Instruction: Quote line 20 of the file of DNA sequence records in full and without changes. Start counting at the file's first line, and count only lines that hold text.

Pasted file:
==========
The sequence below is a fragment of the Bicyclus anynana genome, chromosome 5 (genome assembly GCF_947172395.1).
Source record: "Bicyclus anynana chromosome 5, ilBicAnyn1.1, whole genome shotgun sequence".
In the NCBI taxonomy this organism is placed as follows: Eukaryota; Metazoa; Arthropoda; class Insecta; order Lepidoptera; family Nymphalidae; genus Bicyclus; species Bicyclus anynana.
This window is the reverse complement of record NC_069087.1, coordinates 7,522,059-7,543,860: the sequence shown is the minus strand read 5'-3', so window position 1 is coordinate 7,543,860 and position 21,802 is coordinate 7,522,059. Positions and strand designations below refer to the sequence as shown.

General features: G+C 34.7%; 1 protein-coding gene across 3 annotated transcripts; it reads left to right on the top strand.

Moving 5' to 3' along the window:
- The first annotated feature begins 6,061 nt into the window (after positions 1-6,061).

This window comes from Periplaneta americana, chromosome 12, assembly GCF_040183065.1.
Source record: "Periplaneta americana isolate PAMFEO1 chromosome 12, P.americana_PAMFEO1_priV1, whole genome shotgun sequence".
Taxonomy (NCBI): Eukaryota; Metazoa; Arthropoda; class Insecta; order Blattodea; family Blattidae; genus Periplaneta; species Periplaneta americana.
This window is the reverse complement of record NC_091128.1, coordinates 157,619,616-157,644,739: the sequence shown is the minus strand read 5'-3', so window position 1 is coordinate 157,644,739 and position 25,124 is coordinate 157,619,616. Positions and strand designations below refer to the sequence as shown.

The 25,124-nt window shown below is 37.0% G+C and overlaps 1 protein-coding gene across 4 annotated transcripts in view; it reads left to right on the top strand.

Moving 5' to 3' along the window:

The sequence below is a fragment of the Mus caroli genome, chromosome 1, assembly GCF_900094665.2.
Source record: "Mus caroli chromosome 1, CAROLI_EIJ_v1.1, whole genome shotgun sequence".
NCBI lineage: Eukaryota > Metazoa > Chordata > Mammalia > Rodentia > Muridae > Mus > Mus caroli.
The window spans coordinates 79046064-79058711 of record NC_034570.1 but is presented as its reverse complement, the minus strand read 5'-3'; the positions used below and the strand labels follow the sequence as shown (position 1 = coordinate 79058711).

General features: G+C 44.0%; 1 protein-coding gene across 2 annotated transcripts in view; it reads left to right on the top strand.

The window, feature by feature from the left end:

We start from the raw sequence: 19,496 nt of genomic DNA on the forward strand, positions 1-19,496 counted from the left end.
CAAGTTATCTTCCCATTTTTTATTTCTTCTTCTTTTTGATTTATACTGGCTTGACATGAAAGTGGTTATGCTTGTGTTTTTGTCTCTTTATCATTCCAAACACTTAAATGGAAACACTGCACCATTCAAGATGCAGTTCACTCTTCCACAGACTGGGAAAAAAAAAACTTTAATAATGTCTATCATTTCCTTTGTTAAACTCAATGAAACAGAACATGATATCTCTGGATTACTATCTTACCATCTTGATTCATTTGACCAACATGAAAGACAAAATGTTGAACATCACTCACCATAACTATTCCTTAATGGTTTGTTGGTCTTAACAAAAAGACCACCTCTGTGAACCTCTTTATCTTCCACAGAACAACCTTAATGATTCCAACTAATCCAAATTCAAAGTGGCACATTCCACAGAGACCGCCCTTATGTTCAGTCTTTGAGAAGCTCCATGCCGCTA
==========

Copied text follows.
We start from the raw sequence: 19,496 nt of genomic DNA on the forward strand, positions 1-19,496 counted from the left end.